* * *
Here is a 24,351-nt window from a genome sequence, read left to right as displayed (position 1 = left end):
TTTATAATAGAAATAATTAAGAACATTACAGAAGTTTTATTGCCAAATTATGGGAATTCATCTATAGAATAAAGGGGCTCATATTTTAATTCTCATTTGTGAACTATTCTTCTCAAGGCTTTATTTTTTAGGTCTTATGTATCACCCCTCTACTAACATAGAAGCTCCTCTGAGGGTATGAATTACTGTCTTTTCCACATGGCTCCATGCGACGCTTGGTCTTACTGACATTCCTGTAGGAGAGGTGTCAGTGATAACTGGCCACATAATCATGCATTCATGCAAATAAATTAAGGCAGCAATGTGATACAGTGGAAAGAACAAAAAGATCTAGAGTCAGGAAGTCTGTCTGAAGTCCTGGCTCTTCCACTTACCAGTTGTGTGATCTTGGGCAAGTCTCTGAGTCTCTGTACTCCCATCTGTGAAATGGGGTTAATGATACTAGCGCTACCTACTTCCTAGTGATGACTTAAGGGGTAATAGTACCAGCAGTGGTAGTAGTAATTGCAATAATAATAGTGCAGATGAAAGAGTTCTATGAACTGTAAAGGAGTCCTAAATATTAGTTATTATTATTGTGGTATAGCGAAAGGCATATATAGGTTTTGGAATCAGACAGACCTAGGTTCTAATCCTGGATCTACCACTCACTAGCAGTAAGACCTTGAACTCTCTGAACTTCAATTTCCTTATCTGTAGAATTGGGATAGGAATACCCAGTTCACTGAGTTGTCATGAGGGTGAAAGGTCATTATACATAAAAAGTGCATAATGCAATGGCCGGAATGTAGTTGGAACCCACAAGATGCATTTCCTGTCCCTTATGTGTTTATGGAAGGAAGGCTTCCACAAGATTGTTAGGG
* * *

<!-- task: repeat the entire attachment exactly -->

Here is a 24,351-nt window from a genome sequence, read left to right as displayed (position 1 = left end):
TTTATAATAGAAATAATTAAGAACATTACAGAAGTTTTATTGCCAAATTATGGGAATTCATCTATAGAATAAAGGGGCTCATATTTTAATTCTCATTTGTGAACTATTCTTCTCAAGGCTTTATTTTTTAGGTCTTATGTATCACCCCTCTACTAACATAGAAGCTCCTCTGAGGGTATGAATTACTGTCTTTTCCACATGGCTCCATGCGACGCTTGGTCTTACTGACATTCCTGTAGGAGAGGTGTCAGTGATAACTGGCCACATAATCATGCATTCATGCAAATAAATTAAGGCAGCAATGTGATACAGTGGAAAGAACAAAAAGATCTAGAGTCAGGAAGTCTGTCTGAAGTCCTGGCTCTTCCACTTACCAGTTGTGTGATCTTGGGCAAGTCTCTGAGTCTCTGTACTCCCATCTGTGAAATGGGGTTAATGATACTAGCGCTACCTACTTCCTAGTGATGACTTAAGGGGTAATAGTACCAGCAGTGGTAGTAGTAATTGCAATAATAATAGTGCAGATGAAAGAGTTCTATGAACTGTAAAGGAGTCCTAAATATTAGTTATTATTATTGTGGTATAGCGAAAGGCATATATAGGTTTTGGAATCAGACAGACCTAGGTTCTAATCCTGGATCTACCACTCACTAGCAGTAAGACCTTGAACTCTCTGAACTTCAATTTCCTTATCTGTAGAATTGGGATAGGAATACCCAGTTCACTGAGTTGTCATGAGGGTGAAAGGTCATTATACATAAAAAGTGCATAATGCAATGGCCGGAATGTAGTTGGAACCCACAAGATGCATTTCCTGTCCCTTATGTGTTTATGGAAGGAAGGCTTCCACAAGATTGTTAGGG